Lufthansa Sets Aside $300 Million For Germanwings Crash Expenses
Lufthansa Airlines today confirmed a report in a German newspaper that its insurance companies are setting aside $300 million for expenses related to the crash last week of Germanwings Flight 9525.
Lufthansa is the parent company of the low-cost carrier.
The question is, is $300 million going to be enough?
That breaks down to a little over $2 million per passenger to the families of the 149 victims – not counting co-pilot Andreas Lubitz, whom prosecutors allege locked the captain out of the cockpit and manually set the plane on a descent into the French Alps mountainside.
Lufthansa spokeswoman Kerstin Lau told NBC News that $300 million is the amount currently reserved to deal with "all costs arising in connection with the case."
Any compensation paid to the relatives of the victims will be on top of the financial aid Lufthansa already offered to the families – 50,000 euros, or roughly just over $54,000 per passenger. The immediate aid to the families was for expenses associated with the deaths of their loved ones.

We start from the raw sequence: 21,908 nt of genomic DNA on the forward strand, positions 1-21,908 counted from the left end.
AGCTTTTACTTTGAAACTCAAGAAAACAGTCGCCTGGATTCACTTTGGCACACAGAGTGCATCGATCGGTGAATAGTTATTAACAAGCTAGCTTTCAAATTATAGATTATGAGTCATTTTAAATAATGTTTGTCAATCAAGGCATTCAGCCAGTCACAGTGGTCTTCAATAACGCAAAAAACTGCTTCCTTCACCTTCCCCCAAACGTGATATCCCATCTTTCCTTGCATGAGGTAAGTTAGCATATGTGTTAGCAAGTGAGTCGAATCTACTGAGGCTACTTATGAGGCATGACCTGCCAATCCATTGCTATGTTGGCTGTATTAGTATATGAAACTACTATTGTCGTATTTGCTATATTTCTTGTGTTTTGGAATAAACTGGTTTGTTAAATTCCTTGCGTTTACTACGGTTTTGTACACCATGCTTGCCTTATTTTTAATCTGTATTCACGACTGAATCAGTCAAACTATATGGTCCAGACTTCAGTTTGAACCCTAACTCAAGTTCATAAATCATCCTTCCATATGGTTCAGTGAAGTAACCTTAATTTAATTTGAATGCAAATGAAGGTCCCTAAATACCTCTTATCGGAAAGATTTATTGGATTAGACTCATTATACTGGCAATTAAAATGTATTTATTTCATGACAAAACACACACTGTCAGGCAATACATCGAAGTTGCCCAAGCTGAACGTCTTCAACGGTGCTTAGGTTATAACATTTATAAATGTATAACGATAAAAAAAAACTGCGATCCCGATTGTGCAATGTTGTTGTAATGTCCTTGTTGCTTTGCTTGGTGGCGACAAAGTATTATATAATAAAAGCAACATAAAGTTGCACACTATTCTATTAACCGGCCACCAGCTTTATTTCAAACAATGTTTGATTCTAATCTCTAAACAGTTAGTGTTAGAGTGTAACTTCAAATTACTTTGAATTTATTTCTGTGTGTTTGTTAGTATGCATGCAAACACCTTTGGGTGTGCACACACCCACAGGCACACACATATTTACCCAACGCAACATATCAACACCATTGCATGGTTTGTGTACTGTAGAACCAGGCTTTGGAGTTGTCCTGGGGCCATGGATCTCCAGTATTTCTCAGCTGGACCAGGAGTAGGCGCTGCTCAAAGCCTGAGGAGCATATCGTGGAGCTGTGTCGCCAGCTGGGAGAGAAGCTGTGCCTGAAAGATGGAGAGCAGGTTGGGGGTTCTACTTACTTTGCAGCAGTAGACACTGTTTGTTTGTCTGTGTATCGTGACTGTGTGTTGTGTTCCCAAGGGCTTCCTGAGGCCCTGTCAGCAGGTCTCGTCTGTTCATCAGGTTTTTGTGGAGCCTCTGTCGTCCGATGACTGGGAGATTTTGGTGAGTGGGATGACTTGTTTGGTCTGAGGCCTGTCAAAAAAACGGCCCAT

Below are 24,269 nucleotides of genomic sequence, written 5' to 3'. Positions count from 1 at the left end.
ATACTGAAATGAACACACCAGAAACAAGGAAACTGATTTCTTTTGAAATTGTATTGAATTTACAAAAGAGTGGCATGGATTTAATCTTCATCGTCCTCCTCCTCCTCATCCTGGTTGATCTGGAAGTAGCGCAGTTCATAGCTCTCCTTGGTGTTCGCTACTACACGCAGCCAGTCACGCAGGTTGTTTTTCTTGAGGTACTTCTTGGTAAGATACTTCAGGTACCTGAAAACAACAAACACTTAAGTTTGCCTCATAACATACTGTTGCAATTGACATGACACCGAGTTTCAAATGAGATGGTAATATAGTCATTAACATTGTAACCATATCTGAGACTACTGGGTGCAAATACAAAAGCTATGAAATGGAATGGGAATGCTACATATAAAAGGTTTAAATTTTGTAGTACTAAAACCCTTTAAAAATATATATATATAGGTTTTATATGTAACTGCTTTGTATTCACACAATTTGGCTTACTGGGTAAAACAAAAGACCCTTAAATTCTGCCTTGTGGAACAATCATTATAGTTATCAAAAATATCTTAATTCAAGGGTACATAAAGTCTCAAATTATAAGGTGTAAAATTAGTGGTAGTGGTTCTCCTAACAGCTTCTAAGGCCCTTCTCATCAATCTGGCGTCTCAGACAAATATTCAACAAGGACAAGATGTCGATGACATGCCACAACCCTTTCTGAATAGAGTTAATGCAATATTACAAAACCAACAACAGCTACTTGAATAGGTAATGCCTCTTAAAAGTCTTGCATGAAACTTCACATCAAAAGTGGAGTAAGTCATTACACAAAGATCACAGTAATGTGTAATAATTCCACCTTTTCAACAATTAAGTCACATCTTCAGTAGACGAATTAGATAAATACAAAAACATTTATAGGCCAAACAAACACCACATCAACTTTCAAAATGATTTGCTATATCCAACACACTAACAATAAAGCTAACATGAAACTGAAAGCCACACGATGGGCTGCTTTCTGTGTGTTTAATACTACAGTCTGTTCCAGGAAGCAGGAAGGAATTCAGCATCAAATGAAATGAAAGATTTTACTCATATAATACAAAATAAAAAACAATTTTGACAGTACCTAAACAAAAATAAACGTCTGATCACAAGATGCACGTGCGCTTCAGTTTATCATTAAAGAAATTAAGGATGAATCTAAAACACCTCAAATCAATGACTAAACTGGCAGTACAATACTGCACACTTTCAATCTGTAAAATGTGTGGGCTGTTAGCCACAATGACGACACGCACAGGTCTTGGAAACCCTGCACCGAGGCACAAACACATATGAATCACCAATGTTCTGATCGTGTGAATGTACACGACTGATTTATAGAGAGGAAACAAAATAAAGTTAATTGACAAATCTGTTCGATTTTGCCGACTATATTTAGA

"The families of the victims can expect all support from Lufthansa: emotional support first and foremost, and then there is an initial financial compensation of 50,000 euros offered to families for each passenger who died in the crash," Lufthansa spokesman Boris Ogursky told NBC News on Saturday. "This is to offer the families immediate support to help them in this major change in life. They shouldn't have to face a financial problem and they need not worry about paying it back."
Lufthansa has paid for family members to fly to France and travel to the base of the crash site to grieve and have some closure. Lufthansa has also paid for the accommodations of the family members. International aviation rules automatically enable victims’ families to receive $150,000 in the event of a tragedy, and it does not prevent the families from filing lawsuits and making further claims against the airlines.
Whether this $300 million will be enough to cover what is expected to be several – if not dozens – of lawsuits remains to be seen.
More by Rich Thomaselli
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